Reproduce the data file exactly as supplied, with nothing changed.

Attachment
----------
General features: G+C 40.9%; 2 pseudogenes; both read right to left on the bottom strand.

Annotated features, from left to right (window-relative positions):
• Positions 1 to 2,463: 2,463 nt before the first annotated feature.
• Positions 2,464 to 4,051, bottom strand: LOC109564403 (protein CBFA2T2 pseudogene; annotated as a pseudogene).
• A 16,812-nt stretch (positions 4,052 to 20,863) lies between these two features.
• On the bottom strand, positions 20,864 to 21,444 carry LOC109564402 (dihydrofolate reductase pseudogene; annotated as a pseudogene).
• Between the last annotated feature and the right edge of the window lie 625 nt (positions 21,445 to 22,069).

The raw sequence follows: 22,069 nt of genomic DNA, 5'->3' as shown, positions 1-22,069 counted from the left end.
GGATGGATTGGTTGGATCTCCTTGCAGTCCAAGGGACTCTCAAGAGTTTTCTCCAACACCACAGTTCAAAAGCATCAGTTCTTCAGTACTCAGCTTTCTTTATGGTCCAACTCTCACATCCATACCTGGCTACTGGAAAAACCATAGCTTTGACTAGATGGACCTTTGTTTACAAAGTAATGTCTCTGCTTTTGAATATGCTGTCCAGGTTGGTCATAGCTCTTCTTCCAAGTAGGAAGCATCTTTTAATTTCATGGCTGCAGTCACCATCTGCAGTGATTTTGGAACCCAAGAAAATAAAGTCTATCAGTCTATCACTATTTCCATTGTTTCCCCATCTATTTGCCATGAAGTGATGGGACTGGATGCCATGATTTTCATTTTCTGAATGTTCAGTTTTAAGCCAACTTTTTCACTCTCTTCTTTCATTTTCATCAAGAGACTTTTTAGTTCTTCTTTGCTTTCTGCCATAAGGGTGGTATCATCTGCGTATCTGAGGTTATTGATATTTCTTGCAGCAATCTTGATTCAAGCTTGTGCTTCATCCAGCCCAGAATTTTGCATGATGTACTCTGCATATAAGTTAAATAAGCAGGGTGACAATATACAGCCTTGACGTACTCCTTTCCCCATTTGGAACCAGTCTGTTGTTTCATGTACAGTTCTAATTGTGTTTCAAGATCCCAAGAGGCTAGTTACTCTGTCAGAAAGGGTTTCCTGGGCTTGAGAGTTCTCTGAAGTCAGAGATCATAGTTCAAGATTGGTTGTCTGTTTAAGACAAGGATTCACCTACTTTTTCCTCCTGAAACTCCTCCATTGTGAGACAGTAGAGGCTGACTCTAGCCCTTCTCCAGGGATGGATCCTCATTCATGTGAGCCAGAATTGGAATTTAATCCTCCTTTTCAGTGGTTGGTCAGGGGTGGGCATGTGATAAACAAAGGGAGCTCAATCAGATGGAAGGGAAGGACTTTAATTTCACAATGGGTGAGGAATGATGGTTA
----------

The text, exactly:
General features: G+C 40.9%; 2 pseudogenes; both read right to left on the bottom strand.

Annotated features, from left to right (window-relative positions):
• Positions 1 to 2,463: 2,463 nt before the first annotated feature.
• Positions 2,464 to 4,051, bottom strand: LOC109564403 (protein CBFA2T2 pseudogene; annotated as a pseudogene).
• A 16,812-nt stretch (positions 4,052 to 20,863) lies between these two features.
• On the bottom strand, positions 20,864 to 21,444 carry LOC109564402 (dihydrofolate reductase pseudogene; annotated as a pseudogene).
• Between the last annotated feature and the right edge of the window lie 625 nt (positions 21,445 to 22,069).

The raw sequence follows: 22,069 nt of genomic DNA, 5'->3' as shown, positions 1-22,069 counted from the left end.
GGATGGATTGGTTGGATCTCCTTGCAGTCCAAGGGACTCTCAAGAGTTTTCTCCAACACCACAGTTCAAAAGCATCAGTTCTTCAGTACTCAGCTTTCTTTATGGTCCAACTCTCACATCCATACCTGGCTACTGGAAAAACCATAGCTTTGACTAGATGGACCTTTGTTTACAAAGTAATGTCTCTGCTTTTGAATATGCTGTCCAGGTTGGTCATAGCTCTTCTTCCAAGTAGGAAGCATCTTTTAATTTCATGGCTGCAGTCACCATCTGCAGTGATTTTGGAACCCAAGAAAATAAAGTCTATCAGTCTATCACTATTTCCATTGTTTCCCCATCTATTTGCCATGAAGTGATGGGACTGGATGCCATGATTTTCATTTTCTGAATGTTCAGTTTTAAGCCAACTTTTTCACTCTCTTCTTTCATTTTCATCAAGAGACTTTTTAGTTCTTCTTTGCTTTCTGCCATAAGGGTGGTATCATCTGCGTATCTGAGGTTATTGATATTTCTTGCAGCAATCTTGATTCAAGCTTGTGCTTCATCCAGCCCAGAATTTTGCATGATGTACTCTGCATATAAGTTAAATAAGCAGGGTGACAATATACAGCCTTGACGTACTCCTTTCCCCATTTGGAACCAGTCTGTTGTTTCATGTACAGTTCTAATTGTGTTTCAAGATCCCAAGAGGCTAGTTACTCTGTCAGAAAGGGTTTCCTGGGCTTGAGAGTTCTCTGAAGTCAGAGATCATAGTTCAAGATTGGTTGTCTGTTTAAGACAAGGATTCACCTACTTTTTCCTCCTGAAACTCCTCCATTGTGAGACAGTAGAGGCTGACTCTAGCCCTTCTCCAGGGATGGATCCTCATTCATGTGAGCCAGAATTGGAATTTAATCCTCCTTTTCAGTGGTTGGTCAGGGGTGGGCATGTGATAAACAAAGGGAGCTCAATCAGATGGAAGGGAAGGACTTTAATTTCACAATGGGTGAGGAATGATGGTTA